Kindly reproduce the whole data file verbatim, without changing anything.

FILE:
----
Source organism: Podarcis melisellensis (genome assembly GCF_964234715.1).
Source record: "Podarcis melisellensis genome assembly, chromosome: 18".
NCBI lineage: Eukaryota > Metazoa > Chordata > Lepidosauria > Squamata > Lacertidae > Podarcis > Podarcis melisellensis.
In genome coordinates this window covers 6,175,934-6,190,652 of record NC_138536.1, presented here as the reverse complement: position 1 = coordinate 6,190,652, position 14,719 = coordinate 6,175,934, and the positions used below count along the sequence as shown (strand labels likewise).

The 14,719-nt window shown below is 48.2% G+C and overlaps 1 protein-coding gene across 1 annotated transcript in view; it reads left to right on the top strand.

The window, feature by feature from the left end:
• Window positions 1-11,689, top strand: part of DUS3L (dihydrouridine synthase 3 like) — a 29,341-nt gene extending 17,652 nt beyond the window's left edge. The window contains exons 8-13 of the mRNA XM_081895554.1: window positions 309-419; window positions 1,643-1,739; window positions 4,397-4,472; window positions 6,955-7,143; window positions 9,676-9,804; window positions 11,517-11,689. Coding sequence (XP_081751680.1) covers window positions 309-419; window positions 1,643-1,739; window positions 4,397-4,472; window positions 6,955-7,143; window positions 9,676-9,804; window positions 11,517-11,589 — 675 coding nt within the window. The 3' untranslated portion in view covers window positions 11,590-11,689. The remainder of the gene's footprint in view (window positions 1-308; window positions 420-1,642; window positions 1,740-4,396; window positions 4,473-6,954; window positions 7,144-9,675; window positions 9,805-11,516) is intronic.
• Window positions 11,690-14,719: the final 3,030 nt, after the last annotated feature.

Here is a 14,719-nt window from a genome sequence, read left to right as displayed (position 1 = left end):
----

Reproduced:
Source organism: Podarcis melisellensis (genome assembly GCF_964234715.1).
Source record: "Podarcis melisellensis genome assembly, chromosome: 18".
NCBI lineage: Eukaryota > Metazoa > Chordata > Lepidosauria > Squamata > Lacertidae > Podarcis > Podarcis melisellensis.
In genome coordinates this window covers 6,175,934-6,190,652 of record NC_138536.1, presented here as the reverse complement: position 1 = coordinate 6,190,652, position 14,719 = coordinate 6,175,934, and the positions used below count along the sequence as shown (strand labels likewise).

The 14,719-nt window shown below is 48.2% G+C and overlaps 1 protein-coding gene across 1 annotated transcript in view; it reads left to right on the top strand.

The window, feature by feature from the left end:
• Window positions 1-11,689, top strand: part of DUS3L (dihydrouridine synthase 3 like) — a 29,341-nt gene extending 17,652 nt beyond the window's left edge. The window contains exons 8-13 of the mRNA XM_081895554.1: window positions 309-419; window positions 1,643-1,739; window positions 4,397-4,472; window positions 6,955-7,143; window positions 9,676-9,804; window positions 11,517-11,689. Coding sequence (XP_081751680.1) covers window positions 309-419; window positions 1,643-1,739; window positions 4,397-4,472; window positions 6,955-7,143; window positions 9,676-9,804; window positions 11,517-11,589 — 675 coding nt within the window. The 3' untranslated portion in view covers window positions 11,590-11,689. The remainder of the gene's footprint in view (window positions 1-308; window positions 420-1,642; window positions 1,740-4,396; window positions 4,473-6,954; window positions 7,144-9,675; window positions 9,805-11,516) is intronic.
• Window positions 11,690-14,719: the final 3,030 nt, after the last annotated feature.

Here is a 14,719-nt window from a genome sequence, read left to right as displayed (position 1 = left end):